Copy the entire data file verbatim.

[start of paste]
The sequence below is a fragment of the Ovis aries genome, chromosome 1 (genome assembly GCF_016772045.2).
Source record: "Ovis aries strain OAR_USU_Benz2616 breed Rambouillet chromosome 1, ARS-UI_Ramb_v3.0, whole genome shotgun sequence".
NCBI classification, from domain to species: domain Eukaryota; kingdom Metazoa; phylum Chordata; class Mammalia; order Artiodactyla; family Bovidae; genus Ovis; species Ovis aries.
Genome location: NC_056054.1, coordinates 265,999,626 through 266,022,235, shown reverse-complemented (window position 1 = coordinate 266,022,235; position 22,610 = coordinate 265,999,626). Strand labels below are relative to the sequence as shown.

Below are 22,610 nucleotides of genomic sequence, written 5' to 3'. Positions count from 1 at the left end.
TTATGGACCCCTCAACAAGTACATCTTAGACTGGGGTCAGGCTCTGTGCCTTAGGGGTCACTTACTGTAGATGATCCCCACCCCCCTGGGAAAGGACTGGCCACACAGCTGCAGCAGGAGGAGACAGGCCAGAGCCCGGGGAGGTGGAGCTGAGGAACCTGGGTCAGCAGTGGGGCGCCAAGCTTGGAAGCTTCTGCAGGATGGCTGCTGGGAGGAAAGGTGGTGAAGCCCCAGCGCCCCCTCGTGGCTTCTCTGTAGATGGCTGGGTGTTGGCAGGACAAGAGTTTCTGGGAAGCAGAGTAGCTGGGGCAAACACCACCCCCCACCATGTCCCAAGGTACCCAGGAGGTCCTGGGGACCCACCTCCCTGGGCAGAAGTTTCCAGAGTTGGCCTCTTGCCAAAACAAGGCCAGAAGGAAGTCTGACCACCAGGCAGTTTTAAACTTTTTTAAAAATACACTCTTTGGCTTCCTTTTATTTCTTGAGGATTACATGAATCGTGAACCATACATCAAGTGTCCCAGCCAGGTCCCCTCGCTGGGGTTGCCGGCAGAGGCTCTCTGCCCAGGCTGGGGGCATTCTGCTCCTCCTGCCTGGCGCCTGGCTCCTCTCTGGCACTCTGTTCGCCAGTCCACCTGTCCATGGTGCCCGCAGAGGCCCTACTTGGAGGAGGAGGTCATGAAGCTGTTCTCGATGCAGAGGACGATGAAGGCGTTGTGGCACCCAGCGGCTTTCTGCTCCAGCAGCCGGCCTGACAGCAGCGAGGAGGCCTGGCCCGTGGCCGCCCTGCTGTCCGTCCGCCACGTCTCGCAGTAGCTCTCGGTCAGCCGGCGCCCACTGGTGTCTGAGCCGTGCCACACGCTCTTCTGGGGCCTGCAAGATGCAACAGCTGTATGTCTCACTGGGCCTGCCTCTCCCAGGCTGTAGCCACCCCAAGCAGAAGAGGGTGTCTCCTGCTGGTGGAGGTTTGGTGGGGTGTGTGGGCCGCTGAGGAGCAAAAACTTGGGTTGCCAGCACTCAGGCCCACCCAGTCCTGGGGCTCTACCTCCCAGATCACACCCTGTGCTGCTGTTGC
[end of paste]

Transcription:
The sequence below is a fragment of the Ovis aries genome, chromosome 1 (genome assembly GCF_016772045.2).
Source record: "Ovis aries strain OAR_USU_Benz2616 breed Rambouillet chromosome 1, ARS-UI_Ramb_v3.0, whole genome shotgun sequence".
NCBI classification, from domain to species: domain Eukaryota; kingdom Metazoa; phylum Chordata; class Mammalia; order Artiodactyla; family Bovidae; genus Ovis; species Ovis aries.
Genome location: NC_056054.1, coordinates 265,999,626 through 266,022,235, shown reverse-complemented (window position 1 = coordinate 266,022,235; position 22,610 = coordinate 265,999,626). Strand labels below are relative to the sequence as shown.

Below are 22,610 nucleotides of genomic sequence, written 5' to 3'. Positions count from 1 at the left end.
TTATGGACCCCTCAACAAGTACATCTTAGACTGGGGTCAGGCTCTGTGCCTTAGGGGTCACTTACTGTAGATGATCCCCACCCCCCTGGGAAAGGACTGGCCACACAGCTGCAGCAGGAGGAGACAGGCCAGAGCCCGGGGAGGTGGAGCTGAGGAACCTGGGTCAGCAGTGGGGCGCCAAGCTTGGAAGCTTCTGCAGGATGGCTGCTGGGAGGAAAGGTGGTGAAGCCCCAGCGCCCCCTCGTGGCTTCTCTGTAGATGGCTGGGTGTTGGCAGGACAAGAGTTTCTGGGAAGCAGAGTAGCTGGGGCAAACACCACCCCCCACCATGTCCCAAGGTACCCAGGAGGTCCTGGGGACCCACCTCCCTGGGCAGAAGTTTCCAGAGTTGGCCTCTTGCCAAAACAAGGCCAGAAGGAAGTCTGACCACCAGGCAGTTTTAAACTTTTTTAAAAATACACTCTTTGGCTTCCTTTTATTTCTTGAGGATTACATGAATCGTGAACCATACATCAAGTGTCCCAGCCAGGTCCCCTCGCTGGGGTTGCCGGCAGAGGCTCTCTGCCCAGGCTGGGGGCATTCTGCTCCTCCTGCCTGGCGCCTGGCTCCTCTCTGGCACTCTGTTCGCCAGTCCACCTGTCCATGGTGCCCGCAGAGGCCCTACTTGGAGGAGGAGGTCATGAAGCTGTTCTCGATGCAGAGGACGATGAAGGCGTTGTGGCACCCAGCGGCTTTCTGCTCCAGCAGCCGGCCTGACAGCAGCGAGGAGGCCTGGCCCGTGGCCGCCCTGCTGTCCGTCCGCCACGTCTCGCAGTAGCTCTCGGTCAGCCGGCGCCCACTGGTGTCTGAGCCGTGCCACACGCTCTTCTGGGGCCTGCAAGATGCAACAGCTGTATGTCTCACTGGGCCTGCCTCTCCCAGGCTGTAGCCACCCCAAGCAGAAGAGGGTGTCTCCTGCTGGTGGAGGTTTGGTGGGGTGTGTGGGCCGCTGAGGAGCAAAAACTTGGGTTGCCAGCACTCAGGCCCACCCAGTCCTGGGGCTCTACCTCCCAGATCACACCCTGTGCTGCTGTTGC